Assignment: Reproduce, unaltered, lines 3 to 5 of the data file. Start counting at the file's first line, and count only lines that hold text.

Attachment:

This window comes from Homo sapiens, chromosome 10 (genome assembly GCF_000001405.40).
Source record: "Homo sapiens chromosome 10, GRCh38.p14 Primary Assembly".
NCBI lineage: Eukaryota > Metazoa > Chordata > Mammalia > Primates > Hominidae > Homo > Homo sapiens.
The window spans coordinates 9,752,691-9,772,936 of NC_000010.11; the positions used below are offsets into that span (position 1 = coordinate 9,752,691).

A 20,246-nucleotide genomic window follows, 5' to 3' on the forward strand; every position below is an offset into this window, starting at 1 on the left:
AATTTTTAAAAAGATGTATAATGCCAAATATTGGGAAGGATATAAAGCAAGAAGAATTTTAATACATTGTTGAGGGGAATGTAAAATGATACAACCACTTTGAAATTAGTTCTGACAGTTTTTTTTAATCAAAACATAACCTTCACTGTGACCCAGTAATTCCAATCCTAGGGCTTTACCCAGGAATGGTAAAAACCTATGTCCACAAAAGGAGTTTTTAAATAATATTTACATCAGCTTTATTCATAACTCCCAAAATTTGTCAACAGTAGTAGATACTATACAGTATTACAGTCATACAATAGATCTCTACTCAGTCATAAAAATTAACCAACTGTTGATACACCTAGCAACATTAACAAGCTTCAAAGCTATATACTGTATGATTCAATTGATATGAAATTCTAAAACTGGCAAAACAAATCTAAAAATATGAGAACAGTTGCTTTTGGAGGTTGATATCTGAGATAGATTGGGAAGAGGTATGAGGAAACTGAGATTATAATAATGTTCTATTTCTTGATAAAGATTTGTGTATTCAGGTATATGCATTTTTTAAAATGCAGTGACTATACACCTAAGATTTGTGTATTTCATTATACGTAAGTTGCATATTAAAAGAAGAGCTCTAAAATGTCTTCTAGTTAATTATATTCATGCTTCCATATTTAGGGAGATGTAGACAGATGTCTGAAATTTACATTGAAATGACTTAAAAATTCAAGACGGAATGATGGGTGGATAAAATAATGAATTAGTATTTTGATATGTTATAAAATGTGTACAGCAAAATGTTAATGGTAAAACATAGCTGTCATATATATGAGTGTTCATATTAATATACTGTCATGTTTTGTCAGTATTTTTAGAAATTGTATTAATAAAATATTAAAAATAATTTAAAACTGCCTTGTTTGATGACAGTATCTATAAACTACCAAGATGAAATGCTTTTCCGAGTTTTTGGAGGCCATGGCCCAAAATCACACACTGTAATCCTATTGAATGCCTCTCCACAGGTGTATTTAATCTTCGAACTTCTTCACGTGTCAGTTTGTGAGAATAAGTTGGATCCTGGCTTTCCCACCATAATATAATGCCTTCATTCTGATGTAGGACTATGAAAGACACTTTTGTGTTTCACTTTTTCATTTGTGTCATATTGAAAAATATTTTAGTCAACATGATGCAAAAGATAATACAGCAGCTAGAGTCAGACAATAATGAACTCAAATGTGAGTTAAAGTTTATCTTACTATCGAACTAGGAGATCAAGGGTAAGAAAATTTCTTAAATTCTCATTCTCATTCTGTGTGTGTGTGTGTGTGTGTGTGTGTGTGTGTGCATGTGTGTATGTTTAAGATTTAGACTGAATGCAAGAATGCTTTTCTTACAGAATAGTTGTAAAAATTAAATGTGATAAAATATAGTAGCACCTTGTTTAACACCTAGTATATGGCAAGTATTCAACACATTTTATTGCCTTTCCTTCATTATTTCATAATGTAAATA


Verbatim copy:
NCBI lineage: Eukaryota > Metazoa > Chordata > Mammalia > Primates > Hominidae > Homo > Homo sapiens.
The window spans coordinates 9,752,691-9,772,936 of NC_000010.11; the positions used below are offsets into that span (position 1 = coordinate 9,752,691).

A 20,246-nucleotide genomic window follows, 5' to 3' on the forward strand; every position below is an offset into this window, starting at 1 on the left: